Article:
There are another couple of areas that I would like to explore. I will return to the methodology. The deprivation factor seems to have made a late entry to the process. Could you comment on that?
As I have said previously, the methodology is a matter for the independent commission. Obviously, the commission made the Government aware of the methodology that was to be used. If there are future changes, there could be more scrutiny of that by Parliament, but that would be a matter for Parliament. Ultimately, the commission is an independent body and it is for the commission to determine its methodology.
You enlightened us about the process by saying that it was meant to have been carried out after the last council elections—which should have taken place a year ago—but the timetable was changed. That begs the question—or maybe it answers questions—about why the process seems to have been done in such a rush. It has caused difficulties for political parties to get their elected members in place. Given the possibility of judicial reviews—which might put a spanner in the works and stop the process—plus the evidence that we have taken and some of the issues that have emerged, can the process be halted and picked up again after the next election?
The orders are laid and the new boundaries are in place. It is a matter for councils whether they choose to spend public money on judicial reviews.
Is the answer “No—the process will go ahead, nothing will stop it and those will be the boundaries”?
They are the boundaries—that has already happened.
Thank you for clarifying that for us.
I want to ask a bit more about methodology, minister. I know that you will say that it was set independently by the Local Government Boundary Commission for Scotland and that statute would have to be changed for the commission to amend that to take into account things that Parliament and others might wish to include. I saw your official, Mr Peddie, shaking his head in relation to that, so let us go back to the first thing that you said. You said that the methodology is set independently by the Local Government Boundary Commission for Scotland. That is the situation. What criteria are used and what strictures does the commission operate under to come up with the independently agreed method?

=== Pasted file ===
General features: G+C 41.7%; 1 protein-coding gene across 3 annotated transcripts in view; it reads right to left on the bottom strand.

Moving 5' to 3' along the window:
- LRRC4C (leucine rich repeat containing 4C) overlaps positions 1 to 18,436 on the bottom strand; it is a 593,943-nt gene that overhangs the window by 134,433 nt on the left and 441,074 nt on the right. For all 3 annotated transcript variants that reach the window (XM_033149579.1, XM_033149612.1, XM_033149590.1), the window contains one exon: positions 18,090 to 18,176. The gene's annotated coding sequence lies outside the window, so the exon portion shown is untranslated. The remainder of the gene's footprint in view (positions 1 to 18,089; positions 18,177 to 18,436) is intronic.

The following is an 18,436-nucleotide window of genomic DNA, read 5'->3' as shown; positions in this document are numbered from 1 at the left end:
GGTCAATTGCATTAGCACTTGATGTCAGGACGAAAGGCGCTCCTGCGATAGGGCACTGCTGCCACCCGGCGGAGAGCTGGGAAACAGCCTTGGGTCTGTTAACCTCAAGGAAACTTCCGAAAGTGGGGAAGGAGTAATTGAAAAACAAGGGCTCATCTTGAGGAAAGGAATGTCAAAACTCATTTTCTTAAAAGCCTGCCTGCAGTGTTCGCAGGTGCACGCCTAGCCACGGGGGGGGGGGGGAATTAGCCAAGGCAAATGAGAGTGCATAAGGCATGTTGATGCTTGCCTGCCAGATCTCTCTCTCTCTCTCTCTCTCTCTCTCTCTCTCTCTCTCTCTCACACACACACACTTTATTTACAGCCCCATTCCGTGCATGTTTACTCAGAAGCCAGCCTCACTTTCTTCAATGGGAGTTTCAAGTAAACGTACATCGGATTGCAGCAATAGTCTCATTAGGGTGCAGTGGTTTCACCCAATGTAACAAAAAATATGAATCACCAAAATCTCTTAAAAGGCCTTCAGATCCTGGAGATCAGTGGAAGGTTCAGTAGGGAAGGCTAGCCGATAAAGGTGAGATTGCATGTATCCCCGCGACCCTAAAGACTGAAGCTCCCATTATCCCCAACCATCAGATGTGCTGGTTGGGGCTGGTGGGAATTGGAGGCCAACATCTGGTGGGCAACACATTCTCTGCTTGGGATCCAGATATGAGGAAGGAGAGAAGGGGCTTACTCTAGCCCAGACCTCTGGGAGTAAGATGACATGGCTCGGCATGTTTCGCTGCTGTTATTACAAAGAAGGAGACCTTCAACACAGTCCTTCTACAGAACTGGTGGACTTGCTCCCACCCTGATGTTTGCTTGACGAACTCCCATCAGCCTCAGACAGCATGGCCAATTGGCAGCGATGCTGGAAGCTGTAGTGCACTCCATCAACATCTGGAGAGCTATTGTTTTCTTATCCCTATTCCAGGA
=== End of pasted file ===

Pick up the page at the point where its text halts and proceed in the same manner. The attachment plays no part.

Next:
There is a difference because the methodology is a matter for the commission as an independent body, and drawing a council area’s boundaries has to be done under statutory rules. One of the rules is that every ward has to have three or four members, which causes concern in island communities, for instance. As the law stands now, a restriction is placed on the commission and it cannot say, for instance, that Arran should be a one-member ward—with the member still elected by STV, obviously. We are looking at whether the islands bill can change that, among other things. Perhaps Brian Peddie would like to talk about the methodology and the rules.
It is important to make the distinction between the statutory criteria that the commission and ministers have to work to when producing and deciding on recommendations, and the method that is used to produce the proposals. At the moment, the statute says nothing about the precise method that the commission is supposed to use. The legislation sets out the ends—the criteria that are to be applied—but not the means. It does not dictate the method nor—at the moment—is there a provision for it to be subject to ministerial or parliamentary approval.
I add that the commission was open in describing its methodology. We are well aware that a lot of concerns were expressed about it. Quite a lot of stakeholders commented that they had issues with various aspects of it, although I think that it is fair to add that others welcomed it—in particular, they welcomed the use of deprivation.